Augmented Reality and other Industry 4.0 technologies are helping to empower worldwide workforces while providing disabled people an opportunity to work in this growing market by reducing physical and cognitive barriers. When deployed properly, AR accomplishes this by making many of the small decisions for the worker, thus lowering the amount a worker needs to think about the work they perform. This dramatically helps the worker in a way very similar to a Global Positioning System, or GPS, which provides real-time “turn by turn” instructions to new or experienced drivers to help ensure they don’t make the wrong turn. The impact of this is important as it allows a more enriching life to those that are disabled and can create value for the economy through increasing the size of the labor pool and alleviating the need for subsidies for those now earning their own income.


  • 1.3B Disabled People Worldwide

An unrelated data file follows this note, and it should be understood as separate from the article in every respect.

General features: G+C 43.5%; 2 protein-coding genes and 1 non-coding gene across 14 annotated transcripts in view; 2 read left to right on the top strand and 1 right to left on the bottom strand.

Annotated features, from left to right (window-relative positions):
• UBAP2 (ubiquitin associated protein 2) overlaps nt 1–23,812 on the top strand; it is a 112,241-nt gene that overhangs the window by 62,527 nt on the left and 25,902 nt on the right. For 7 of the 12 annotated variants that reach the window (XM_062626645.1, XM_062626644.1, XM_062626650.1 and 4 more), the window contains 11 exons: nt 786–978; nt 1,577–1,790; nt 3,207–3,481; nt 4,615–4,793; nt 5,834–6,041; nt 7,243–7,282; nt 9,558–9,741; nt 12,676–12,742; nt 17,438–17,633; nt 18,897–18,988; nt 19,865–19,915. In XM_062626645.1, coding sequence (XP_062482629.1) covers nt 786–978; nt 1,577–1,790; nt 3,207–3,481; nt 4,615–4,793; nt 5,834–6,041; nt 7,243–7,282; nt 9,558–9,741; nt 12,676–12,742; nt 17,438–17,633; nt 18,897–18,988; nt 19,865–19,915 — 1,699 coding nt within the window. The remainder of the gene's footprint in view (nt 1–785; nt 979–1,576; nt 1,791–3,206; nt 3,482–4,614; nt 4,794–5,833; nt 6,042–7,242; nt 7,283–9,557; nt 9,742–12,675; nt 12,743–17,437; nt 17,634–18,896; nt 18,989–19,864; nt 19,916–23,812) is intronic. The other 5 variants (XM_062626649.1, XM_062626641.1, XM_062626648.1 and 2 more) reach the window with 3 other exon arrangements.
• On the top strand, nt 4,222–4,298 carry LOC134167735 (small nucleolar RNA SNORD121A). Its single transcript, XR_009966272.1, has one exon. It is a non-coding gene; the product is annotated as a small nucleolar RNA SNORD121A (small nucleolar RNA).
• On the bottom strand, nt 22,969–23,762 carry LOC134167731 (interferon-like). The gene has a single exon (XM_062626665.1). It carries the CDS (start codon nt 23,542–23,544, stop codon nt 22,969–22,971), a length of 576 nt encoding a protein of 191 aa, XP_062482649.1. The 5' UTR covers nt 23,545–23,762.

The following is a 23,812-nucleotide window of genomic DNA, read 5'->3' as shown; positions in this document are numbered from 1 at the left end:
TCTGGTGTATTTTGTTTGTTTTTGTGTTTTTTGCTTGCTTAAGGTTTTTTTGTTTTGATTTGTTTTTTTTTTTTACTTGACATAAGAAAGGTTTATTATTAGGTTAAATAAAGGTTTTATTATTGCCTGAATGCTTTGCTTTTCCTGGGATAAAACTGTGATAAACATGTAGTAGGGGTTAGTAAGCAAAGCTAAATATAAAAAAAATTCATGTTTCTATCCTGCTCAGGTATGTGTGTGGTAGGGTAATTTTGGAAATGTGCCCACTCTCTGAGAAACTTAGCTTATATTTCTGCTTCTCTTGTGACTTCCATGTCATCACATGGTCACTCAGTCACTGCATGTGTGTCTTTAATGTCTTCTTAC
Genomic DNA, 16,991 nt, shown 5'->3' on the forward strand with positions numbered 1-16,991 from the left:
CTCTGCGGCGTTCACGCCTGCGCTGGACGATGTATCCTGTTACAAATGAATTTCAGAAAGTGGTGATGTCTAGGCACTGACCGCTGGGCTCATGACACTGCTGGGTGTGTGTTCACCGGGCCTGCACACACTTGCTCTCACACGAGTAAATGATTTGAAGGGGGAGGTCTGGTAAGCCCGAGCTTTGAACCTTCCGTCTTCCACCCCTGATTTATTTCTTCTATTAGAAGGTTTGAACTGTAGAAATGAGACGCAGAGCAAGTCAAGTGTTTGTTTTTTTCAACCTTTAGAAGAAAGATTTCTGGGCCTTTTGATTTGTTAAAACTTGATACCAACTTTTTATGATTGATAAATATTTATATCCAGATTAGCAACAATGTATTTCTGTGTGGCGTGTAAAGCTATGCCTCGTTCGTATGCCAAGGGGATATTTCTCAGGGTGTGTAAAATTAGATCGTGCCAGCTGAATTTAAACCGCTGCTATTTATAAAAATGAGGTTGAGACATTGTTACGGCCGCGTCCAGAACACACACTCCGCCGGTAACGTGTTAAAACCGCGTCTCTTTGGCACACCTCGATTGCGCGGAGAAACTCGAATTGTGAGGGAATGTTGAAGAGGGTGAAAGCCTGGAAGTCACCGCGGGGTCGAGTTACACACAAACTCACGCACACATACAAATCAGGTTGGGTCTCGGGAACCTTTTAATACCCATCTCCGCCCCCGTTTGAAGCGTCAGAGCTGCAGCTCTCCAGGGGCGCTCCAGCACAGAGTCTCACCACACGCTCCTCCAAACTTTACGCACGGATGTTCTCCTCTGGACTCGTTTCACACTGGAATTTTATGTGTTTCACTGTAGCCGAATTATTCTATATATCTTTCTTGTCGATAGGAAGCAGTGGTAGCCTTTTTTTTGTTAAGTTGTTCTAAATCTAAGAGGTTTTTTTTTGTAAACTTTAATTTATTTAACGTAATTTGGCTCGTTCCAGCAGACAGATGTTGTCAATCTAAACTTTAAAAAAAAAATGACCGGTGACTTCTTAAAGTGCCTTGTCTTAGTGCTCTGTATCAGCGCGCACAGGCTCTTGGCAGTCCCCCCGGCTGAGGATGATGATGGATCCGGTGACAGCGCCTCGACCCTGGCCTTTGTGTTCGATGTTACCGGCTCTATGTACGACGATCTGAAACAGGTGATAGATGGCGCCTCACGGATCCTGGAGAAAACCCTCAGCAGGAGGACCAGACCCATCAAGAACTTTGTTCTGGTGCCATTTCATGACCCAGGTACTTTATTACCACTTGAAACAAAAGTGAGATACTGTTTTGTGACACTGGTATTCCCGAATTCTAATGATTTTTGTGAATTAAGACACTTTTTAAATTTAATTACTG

• 60% Unemployed Disabled People
  • $145B Disability Insurance Spend

Augmented Reality in Industry

AR is a technology that superimposes a computer-generated image on a user’s view of the real world, thus providing a composite view.5 It has several form factors: projector-based, wearables, tablets, and spotlights being the industry-relevant technologies. AR’s biggest demand lies within industry. It can be used to display work instructions directly on a part, train people more easily, or guide operators through a plant, just to name a few of the applications. LightGuide is the leading projector-based AR work instructions product on the market. Using projectors ensures the most intuitive and accessible work instructions, requiring little to no alteration of a workers’ job steps.

Image of TrainAr for understanding the skills gap video

How AR Can Enable the Disabled Population to Work

Physical and cognitive disabilities impact people differently, and as an extension of that, they impact work differently. For people with physical disabilities, the solution typically required is good work design paired with technology that can assist in the physical job tasks such as lifting, pinching, or hammering. AR can help enforce good work design by helping keep work within the “golden zone” of the operator. The golden zone is the optimal area for humans to do work, which is right in front of them. As for assistive technology, there is a lot of emerging technology—collaborative robots (cobots), exoskeletons, gloves that apply force, and more.